Lab #5 (Tuesday, April 28, 2015)
JordiKai Watanabe-Inouye

EXCAVATION DAY 1

 

Individual Field Notes:

Today we went back out into the Arb to the location of the Women’s League Cabin (WLC). Last week we begun clearing parts to conduct an initial survey and marked out the sections (10m by 10m). This week we finished surveying the area. Unlike the type of surveying we did in the prairie area (transect), the type of surveying we did was a complete/ gridded survey of the area. My pair (Shirley and I) was in charge of section D, which ran north/south and was bordered to the east by the fence and road. Shirley and I found much more than when we conducted transect surveying out in the prairie portion of the Arb. Materials frequented were glass and metal. One of the biggest finds was a metal rod, which Shirley and I conjured was apart of the bed frame. Furthermore this seems very possible because we also found approximately three bedsprings in the same grid (D3). The area we were in charge with was difficult to survey in sections D1 and D2 because there was approximately 5 to 10% visibility with around 3 inches of leaves covering the ground. We solved this by raking the area in front of us backwards and moving the leaves away with a stick to see the ground. D5 was surveyed by another pair, and by D3 we were able to snag someone to rake.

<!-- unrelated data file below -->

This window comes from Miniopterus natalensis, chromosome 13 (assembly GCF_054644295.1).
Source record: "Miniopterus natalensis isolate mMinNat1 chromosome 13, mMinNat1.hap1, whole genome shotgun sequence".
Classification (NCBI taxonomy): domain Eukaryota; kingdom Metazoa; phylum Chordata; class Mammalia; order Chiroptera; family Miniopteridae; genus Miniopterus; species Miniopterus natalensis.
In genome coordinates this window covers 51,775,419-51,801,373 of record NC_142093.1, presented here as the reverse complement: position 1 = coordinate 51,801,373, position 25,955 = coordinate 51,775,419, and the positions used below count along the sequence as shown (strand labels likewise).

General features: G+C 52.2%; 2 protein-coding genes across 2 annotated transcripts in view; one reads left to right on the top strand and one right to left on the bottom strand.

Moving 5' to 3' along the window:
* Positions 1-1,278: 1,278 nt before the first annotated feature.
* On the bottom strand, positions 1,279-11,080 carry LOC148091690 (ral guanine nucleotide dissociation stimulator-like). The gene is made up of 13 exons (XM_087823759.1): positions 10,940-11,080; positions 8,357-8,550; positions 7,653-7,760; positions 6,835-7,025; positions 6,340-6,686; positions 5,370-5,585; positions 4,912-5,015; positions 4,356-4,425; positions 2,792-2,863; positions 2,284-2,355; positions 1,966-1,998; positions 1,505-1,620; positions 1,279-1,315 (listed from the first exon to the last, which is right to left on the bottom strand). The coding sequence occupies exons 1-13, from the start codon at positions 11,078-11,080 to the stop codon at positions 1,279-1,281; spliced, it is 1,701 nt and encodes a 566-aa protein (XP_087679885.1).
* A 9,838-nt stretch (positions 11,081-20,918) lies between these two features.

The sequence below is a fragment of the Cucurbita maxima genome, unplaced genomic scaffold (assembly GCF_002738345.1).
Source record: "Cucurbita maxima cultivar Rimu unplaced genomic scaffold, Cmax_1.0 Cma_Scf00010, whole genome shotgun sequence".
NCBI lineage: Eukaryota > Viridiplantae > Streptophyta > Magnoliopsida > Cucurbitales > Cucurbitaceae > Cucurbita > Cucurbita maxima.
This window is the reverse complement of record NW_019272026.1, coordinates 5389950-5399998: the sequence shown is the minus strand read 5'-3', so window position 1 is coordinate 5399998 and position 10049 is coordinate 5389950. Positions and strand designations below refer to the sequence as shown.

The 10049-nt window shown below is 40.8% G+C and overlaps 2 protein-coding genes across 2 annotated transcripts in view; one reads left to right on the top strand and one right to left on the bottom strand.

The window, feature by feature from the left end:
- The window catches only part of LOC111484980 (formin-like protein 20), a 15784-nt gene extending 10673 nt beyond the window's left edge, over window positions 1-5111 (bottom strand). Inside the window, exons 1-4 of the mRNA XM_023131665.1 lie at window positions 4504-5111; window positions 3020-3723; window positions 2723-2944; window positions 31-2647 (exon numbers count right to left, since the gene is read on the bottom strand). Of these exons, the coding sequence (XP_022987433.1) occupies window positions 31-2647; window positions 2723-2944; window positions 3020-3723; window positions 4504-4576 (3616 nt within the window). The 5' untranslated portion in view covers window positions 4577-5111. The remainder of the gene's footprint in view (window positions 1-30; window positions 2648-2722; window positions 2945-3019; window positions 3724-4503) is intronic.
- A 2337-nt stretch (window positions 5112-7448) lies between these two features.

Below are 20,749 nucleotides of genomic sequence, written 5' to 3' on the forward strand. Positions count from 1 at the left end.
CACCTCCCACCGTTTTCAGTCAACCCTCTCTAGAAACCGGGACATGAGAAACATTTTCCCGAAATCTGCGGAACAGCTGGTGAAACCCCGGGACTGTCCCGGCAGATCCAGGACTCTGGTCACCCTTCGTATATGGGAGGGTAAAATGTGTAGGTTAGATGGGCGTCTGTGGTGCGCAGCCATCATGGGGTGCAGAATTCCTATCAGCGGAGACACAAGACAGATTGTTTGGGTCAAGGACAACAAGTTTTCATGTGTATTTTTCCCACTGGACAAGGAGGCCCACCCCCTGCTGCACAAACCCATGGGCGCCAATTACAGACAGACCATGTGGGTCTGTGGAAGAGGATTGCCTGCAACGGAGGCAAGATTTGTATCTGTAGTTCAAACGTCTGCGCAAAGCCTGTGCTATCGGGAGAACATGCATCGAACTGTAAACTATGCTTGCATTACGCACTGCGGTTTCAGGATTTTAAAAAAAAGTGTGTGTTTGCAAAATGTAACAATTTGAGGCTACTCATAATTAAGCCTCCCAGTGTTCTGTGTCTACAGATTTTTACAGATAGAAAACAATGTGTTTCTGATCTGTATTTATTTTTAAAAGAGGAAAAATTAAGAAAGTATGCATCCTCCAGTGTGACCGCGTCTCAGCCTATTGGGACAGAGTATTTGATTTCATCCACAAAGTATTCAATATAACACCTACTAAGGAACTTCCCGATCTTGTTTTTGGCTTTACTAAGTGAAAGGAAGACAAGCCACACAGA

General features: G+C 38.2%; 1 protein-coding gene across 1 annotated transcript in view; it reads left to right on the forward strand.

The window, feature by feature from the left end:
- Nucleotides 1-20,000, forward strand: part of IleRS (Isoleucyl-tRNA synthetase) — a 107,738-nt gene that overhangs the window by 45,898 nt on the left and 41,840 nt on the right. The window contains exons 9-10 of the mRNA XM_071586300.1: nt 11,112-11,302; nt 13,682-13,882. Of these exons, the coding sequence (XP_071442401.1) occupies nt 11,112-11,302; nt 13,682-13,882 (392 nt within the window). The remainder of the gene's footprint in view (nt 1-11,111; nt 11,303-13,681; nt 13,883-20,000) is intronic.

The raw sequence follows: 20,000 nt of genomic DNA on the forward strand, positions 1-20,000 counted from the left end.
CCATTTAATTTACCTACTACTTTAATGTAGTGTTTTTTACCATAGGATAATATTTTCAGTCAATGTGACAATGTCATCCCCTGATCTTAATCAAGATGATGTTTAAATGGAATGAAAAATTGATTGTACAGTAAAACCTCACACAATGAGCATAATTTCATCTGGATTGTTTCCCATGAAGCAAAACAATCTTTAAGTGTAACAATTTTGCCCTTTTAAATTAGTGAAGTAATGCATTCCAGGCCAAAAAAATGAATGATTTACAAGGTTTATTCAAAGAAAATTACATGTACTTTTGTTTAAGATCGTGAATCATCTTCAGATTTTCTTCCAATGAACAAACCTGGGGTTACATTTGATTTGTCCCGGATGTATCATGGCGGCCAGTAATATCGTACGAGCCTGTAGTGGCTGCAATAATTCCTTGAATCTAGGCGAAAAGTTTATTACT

Lab #4 (Tuesday, April 21, 2015)

JordiKai Watanabe-Inouye

ARCHAEOLOGICAL SURFACE SURVEY

 

Individual Field Notes:

This Tuesday our class had the opportunity to hear Sarah Murray lecture and to get “hands-on” with photogrammetry. After giving us a lecture on how to apply photogrammetry in archeological research by using her past research as a case study, Sarah Murray took our class in front of Laird where we used the monument to construct a 3D model. The overall compiling process took a while so Sarah Murray used photos she had of a wall behind her apartment as a tester. She ran through the foundational steps to creating a 3D model. One of the key aspects that I took away from this lecture was the progression of technology in archaeology. For instance before class, we briefly discussed how droids and Go Pros are now being used for topographical images of sites.

Following the lecture we went back into the Arb. Team B continued and finished surveying, implementing a pedestrian/ transect method, their area in the prairie from last week, while the rest of us worked on clearing the area of the Women’s League Cabin. Half of this group was given rakes and the other half was in charge of cording off the area to be later surveyed/ excavated. I worked with the group in charge of clearing; we raked the leaves away from a central point, working our way out, so that we’d be able to see the ground and proceed to surveying/ excavation.